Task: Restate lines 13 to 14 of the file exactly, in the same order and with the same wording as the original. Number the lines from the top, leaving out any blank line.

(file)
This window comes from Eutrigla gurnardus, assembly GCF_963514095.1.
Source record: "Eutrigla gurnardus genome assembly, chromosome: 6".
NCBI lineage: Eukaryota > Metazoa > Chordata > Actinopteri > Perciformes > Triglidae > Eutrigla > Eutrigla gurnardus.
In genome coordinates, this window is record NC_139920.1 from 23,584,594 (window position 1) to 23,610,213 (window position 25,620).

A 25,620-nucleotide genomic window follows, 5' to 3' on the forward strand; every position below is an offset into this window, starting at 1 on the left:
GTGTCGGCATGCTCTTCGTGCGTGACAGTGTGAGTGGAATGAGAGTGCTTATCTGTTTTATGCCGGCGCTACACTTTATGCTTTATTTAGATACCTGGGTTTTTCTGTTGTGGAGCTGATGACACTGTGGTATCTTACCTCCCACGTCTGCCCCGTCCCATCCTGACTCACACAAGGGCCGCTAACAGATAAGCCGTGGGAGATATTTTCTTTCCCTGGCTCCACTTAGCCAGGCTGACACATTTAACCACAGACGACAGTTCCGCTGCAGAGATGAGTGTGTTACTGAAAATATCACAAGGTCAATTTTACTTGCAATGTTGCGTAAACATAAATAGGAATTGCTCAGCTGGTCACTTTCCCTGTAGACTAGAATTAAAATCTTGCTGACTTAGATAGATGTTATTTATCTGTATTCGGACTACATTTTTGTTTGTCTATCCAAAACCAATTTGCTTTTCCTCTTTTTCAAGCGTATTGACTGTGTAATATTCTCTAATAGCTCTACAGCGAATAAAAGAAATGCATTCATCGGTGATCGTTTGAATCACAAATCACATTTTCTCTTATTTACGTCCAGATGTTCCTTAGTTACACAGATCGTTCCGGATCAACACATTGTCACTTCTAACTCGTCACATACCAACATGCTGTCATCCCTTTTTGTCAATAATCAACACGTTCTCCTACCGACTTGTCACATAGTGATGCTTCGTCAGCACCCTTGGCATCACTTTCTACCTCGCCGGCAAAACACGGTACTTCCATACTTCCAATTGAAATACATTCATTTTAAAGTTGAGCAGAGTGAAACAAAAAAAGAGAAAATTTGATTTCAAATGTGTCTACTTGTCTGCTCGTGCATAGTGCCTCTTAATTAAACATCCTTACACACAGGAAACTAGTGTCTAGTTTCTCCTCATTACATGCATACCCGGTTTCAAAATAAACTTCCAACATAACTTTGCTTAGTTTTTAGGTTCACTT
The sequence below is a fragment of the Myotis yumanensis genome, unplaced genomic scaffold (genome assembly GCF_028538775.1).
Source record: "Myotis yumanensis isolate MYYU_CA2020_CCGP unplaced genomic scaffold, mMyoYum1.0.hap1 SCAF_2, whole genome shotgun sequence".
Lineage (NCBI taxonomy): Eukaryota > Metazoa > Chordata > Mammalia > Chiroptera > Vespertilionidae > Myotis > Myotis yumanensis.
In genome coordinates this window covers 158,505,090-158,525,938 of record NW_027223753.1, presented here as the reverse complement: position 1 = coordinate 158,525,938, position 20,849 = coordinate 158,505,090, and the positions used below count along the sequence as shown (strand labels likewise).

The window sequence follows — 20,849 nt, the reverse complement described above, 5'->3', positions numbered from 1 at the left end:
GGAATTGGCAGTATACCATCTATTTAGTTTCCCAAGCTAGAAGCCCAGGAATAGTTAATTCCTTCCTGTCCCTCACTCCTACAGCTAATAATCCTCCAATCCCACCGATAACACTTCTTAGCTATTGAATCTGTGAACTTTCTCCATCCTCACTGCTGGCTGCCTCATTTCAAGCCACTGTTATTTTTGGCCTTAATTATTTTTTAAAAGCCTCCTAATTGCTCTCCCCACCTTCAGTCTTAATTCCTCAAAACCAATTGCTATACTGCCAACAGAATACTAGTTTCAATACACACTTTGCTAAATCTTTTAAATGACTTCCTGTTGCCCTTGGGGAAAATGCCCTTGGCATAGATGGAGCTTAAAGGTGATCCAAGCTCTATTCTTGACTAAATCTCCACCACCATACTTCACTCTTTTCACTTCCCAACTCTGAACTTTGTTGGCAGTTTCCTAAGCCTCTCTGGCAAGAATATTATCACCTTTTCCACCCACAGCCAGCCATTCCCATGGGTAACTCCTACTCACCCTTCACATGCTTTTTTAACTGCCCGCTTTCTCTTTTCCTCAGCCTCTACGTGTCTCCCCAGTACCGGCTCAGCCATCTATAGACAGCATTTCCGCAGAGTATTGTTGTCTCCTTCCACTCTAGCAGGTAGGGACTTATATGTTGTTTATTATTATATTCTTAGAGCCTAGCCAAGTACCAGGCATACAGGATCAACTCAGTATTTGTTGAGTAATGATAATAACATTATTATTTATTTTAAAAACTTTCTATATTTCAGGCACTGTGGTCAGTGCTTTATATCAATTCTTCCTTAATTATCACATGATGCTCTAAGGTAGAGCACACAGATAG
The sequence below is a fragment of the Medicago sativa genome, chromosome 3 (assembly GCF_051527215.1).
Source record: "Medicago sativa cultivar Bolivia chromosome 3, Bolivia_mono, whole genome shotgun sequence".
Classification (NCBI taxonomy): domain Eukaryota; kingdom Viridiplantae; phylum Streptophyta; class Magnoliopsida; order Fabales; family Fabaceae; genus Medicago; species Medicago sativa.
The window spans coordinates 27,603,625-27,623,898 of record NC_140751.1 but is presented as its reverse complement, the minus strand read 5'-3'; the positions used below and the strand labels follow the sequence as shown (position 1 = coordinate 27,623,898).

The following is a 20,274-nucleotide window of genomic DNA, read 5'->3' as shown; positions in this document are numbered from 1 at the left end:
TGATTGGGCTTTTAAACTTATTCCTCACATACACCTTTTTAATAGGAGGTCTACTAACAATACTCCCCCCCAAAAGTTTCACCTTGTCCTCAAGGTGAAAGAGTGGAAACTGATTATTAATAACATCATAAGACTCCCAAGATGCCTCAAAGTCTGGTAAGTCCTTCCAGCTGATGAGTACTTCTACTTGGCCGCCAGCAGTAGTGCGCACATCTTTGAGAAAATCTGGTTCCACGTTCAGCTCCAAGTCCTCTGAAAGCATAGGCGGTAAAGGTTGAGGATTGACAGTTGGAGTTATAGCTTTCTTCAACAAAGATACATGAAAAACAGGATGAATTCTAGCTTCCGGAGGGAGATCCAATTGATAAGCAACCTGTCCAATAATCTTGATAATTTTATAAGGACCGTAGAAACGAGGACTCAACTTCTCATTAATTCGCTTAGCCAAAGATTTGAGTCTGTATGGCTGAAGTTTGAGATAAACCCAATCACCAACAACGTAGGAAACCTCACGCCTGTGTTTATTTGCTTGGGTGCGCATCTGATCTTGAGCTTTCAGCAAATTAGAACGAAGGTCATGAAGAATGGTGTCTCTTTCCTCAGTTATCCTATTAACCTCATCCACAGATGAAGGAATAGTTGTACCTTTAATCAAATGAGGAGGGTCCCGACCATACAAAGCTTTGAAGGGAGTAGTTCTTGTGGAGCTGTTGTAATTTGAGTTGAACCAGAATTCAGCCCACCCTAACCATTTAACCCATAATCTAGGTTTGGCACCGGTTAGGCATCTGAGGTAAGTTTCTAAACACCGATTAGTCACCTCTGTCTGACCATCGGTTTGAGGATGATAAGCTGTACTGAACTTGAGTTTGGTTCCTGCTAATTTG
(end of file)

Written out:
The sequence below is a fragment of the Medicago sativa genome, chromosome 3 (assembly GCF_051527215.1).
Source record: "Medicago sativa cultivar Bolivia chromosome 3, Bolivia_mono, whole genome shotgun sequence".